A. thick coating of tungsten deposited thereon. The electrolytic cell was comprised of a platinum counter electrode and a saturated calomel reference. The slice to be etched was held by a titanium clip adapted with a rack and pinion slide which permitted the plate to be slowly lowered into the solution. The electrolyte was one molar in ammonium citrate and 0.38 molar in citric acid having a pH of 4.0. The electrical circuit employed included a potentiostat, digital voltmeter and chart recorder which was used to monitor potential and current, respectively. Approximately 25% of the slice was immersed in the solution and the potentiostat turned on and current observed. The current was initially 18 milliamps and decreased to 6 milliamps. The slice was lowered. into the solution until fully immersed. When the current dropped to 200 microamps the potentiostat was turned otf. A photomicrograph of the etched sample revealed that the edges were only slightly sloped and that etching was effected in a uniform manner.

Example 2.--Chemical Etching A chemical etchant having a pH of 0.9 was prepared by dissolving 64 grams CuCl -2H O, 10.5 grams of citric acid and 56.3 grams of ammonium citrate in about 200 milliliters of water. Concentrated KOH solution (30% by weight) was slowly added until the pH was raised to 4.9 and the total solution volume was adjusted to 300 milliliters with additional water. The molar concentration of each species was: CuCl 1.25, citrate1.0 and ammonia 1.6. A Si/SiO- substrate with 1700 A. of tungsten was etched in this solution in the apparatus shown in the figure (without the application of a difference of potential) at room temperature using a photoresist. Etching was complete in 8 minutes. Microscopic examination re- 4 vealed a sharply etched pattern free of residue. The same solution was heated to 57 C. and 1700 A. of tungsten was etched in 90 seconds with the same degree of resolution.

Example 3.Chemical Etching A chemical etchant having a pH of 4.4 was prepared by dissolving 41.5 grams of potassium iodide in milliliters of H 0 and 15.8 grams of iodine was added together with 125 milliliters of 2 molar ammonium citrate solution. 8 milliliters of 30% potassium hydroxide was added to adjust the pH to 5.0 and the solution was diluted to 250 milliliters with water. Etching was conducted in the manner described in Example -2. Etching was complete in 9 minutes at room temperature and 2 minutes at C. Microscopic examination revealed a sharply etched pattern free of residues.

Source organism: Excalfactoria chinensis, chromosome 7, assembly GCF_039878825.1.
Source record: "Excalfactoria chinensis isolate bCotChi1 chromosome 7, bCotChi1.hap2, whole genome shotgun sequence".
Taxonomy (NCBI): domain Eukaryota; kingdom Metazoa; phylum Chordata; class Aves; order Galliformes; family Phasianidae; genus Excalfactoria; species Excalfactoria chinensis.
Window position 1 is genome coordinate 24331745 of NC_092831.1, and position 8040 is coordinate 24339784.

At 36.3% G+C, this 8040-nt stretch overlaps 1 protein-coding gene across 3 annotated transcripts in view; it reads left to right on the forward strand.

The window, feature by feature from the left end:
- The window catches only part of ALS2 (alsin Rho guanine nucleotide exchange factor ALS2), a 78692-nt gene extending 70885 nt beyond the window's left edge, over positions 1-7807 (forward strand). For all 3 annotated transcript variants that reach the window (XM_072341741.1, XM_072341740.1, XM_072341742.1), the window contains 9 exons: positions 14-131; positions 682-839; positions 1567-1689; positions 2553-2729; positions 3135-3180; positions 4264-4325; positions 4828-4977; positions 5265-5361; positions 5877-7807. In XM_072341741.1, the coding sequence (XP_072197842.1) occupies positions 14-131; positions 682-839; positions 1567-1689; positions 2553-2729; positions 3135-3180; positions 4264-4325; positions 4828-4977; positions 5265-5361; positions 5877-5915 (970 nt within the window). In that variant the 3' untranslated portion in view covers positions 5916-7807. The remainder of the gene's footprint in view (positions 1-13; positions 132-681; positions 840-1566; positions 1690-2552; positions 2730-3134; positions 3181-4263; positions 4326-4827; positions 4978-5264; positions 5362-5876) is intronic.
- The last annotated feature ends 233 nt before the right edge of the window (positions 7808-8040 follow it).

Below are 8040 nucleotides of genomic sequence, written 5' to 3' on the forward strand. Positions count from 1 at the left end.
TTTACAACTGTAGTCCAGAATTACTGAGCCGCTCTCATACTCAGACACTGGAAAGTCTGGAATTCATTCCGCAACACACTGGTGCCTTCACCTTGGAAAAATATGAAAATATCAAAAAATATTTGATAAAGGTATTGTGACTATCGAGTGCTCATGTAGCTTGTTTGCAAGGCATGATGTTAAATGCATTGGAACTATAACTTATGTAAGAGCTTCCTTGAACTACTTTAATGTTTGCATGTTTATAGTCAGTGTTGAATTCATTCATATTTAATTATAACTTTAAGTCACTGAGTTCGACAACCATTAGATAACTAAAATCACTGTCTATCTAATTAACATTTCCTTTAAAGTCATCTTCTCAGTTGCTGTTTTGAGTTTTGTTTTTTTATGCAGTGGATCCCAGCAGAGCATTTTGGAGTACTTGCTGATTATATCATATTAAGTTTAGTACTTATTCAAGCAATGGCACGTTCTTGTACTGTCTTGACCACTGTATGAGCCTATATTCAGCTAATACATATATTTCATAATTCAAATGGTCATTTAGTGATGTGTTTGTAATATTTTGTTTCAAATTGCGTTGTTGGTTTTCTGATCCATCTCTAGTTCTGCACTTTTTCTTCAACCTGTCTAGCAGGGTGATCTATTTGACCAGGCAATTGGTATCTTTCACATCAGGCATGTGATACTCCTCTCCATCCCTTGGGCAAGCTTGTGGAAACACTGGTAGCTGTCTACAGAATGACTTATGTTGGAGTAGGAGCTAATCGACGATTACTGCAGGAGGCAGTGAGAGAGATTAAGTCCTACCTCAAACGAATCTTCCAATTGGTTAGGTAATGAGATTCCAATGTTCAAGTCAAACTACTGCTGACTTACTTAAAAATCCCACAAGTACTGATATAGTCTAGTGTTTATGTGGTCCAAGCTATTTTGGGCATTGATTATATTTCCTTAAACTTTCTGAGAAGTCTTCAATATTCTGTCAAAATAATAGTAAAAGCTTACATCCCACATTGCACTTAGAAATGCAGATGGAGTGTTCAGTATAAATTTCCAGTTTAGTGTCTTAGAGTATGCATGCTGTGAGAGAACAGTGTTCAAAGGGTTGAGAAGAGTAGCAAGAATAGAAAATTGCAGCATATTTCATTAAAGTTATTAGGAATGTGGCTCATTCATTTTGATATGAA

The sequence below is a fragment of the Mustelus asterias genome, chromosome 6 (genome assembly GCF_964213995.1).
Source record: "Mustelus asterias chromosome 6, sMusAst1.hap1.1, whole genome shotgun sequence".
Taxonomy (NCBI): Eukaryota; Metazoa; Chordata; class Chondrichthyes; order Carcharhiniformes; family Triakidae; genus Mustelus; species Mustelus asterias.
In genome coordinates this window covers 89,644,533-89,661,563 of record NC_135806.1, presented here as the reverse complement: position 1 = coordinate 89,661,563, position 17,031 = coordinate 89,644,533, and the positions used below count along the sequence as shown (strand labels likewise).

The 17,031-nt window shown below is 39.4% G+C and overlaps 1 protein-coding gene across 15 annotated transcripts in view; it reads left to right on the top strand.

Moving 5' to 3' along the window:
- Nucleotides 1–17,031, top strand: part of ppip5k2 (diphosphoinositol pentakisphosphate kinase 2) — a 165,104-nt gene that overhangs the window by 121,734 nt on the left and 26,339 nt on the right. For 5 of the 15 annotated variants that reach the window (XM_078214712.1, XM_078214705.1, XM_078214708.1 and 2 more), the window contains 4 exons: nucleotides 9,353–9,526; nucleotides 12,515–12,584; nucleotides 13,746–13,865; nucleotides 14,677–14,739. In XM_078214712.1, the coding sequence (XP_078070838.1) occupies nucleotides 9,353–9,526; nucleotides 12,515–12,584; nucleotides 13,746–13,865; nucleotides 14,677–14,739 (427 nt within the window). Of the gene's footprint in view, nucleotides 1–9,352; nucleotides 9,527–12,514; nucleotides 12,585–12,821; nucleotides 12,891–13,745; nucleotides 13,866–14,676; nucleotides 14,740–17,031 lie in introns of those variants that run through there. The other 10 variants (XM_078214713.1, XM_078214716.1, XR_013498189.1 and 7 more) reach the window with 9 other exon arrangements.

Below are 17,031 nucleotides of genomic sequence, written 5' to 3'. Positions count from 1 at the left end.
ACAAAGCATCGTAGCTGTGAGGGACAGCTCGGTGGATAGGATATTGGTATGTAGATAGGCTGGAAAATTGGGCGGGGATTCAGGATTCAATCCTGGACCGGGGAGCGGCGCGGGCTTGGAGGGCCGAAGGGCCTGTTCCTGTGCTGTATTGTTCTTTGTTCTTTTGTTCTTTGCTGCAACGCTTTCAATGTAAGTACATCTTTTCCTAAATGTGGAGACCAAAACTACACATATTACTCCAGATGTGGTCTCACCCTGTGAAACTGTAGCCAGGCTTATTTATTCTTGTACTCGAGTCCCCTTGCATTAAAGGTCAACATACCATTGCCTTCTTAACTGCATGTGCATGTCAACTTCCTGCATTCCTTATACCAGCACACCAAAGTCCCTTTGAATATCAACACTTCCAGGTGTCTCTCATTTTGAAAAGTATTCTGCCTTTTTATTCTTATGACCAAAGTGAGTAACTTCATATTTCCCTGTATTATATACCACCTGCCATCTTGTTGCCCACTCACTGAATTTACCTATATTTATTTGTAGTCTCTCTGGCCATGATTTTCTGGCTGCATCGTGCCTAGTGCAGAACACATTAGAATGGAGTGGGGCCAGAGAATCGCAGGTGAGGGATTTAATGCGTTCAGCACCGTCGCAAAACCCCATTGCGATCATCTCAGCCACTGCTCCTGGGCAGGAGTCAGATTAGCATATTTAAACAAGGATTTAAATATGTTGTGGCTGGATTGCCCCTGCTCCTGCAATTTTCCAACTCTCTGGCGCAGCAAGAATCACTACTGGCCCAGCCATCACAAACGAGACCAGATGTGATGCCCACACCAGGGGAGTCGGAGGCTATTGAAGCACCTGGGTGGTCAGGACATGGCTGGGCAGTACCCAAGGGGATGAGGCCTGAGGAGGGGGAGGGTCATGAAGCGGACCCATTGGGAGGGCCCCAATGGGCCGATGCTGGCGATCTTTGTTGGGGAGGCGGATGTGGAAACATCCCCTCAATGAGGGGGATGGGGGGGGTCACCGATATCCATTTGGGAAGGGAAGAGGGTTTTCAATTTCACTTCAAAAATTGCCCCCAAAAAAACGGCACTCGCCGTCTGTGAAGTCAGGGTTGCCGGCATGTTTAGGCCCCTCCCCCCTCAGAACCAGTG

What is claimed is:

1. A method of etching tungsten comprising contacting a tungsten surface with an aqueous solution of an organic acid buffer at a pH below 7.0 while exposing said surface to an agency providing an oxidation potential between 0.1 and 0.6 volts when measured with respect to the saturated calomel electrode.

2. Method in accordance with claim 1 wherein said organic acid butter is selected from that group consisting of the citrates, tartrates, acetates and propionates of sodium, potassium and ammonia.

3. Method in accordance with claim 2 wherein said agency is an external voltage source, the tungsten being maintained anodic.

4. Method in accordance with claim 2 wherein said agency is a chemical agent having an oxidation potential within the range of 0.1-0.6 volts.

5. Method in accordance with claim 3 wherein said butter comprises ammonium citrate and acetic acid.

6. Method in accordance with claim 4 wherein said chemical agent is cupric chloride.

7. Method in accordance with claim 4 wherein said chemical agent is iodine.

References Cited UNITED STATES PATENTS 3,411,999 11/1968 Weinberg 15618 X 3,529,350 9/1970 Rairden l5611 X 3,772,104 11/1973 Chandross 15 61 8 3,785,945 1/ 1974 MacArthur 204-129.95

WILLIAM A. POWELL, Primary Examiner US. Cl. X.R.

Referenced by
Citing PatentFiling datePublication dateApplicantTitle
US4443295 *Jun 13, 1983Apr 17, 1984Fairchild Camera & Instrument Corp.Hydrogen peroxide, lewis bases, oxidizers
US4642168 *Aug 20, 1984Feb 10, 1987Tdk CorporationElectrolytic etching
US5180469 *Sep 9, 1991Jan 19, 1993Kyoto Handotai Co., Ltd.Method for slicing a semiconductor silicon single crystal
US5458756 *Jun 27, 1994Oct 17, 1995International Business Machines CorporationApparatus for producing porous silicon on a substrate
US5501787 *Feb 27, 1995Mar 26, 1996International Business Machines CorporationImmersion scanning system for fabricating porous silicon films
US6120674 *Jun 30, 1997Sep 19, 2000Candescent Technologies CorporationRemoving undesired portions of material from partially finished structures without removing desired portions of the same type of material.
DE19949976C1 *Oct 8, 1999Nov 16, 2000Univ Dresden TechIn-situ end-point detection process, for chemical-mechanical polishing of semiconductor wafer layers, uses an ion-selective electrode to monitor ion concentration changes in a polishing slurry and reagent solution mixture
DE102008045216A1Aug 22, 2008Apr 9, 2009Technische Universitšt DresdenMethod for in-situ end point detection during chemical-mechanical polishing of semiconductor material layers of semiconductor wafer using polishing machine, involves making potential change to occur during polishing
EP0292057A1 *May 11, 1988Nov 23, 1988Philips Electronics N.V.Method of manufacturing a semiconductor comprising a titanium-tungsten layer
Classifications
U.S. Classification216/108, 205/684, 257/E21.309, 252/79.4, 216/41
International ClassificationC25F3/00, C25F3/08, C23F1/10, C23F1/26, H01L21/02, H01L21/3213
Cooperative ClassificationH01L21/32134, C23F1/26, C25F3/08
European ClassificationC23F1/26, H01L21/3213C2, C25F3/08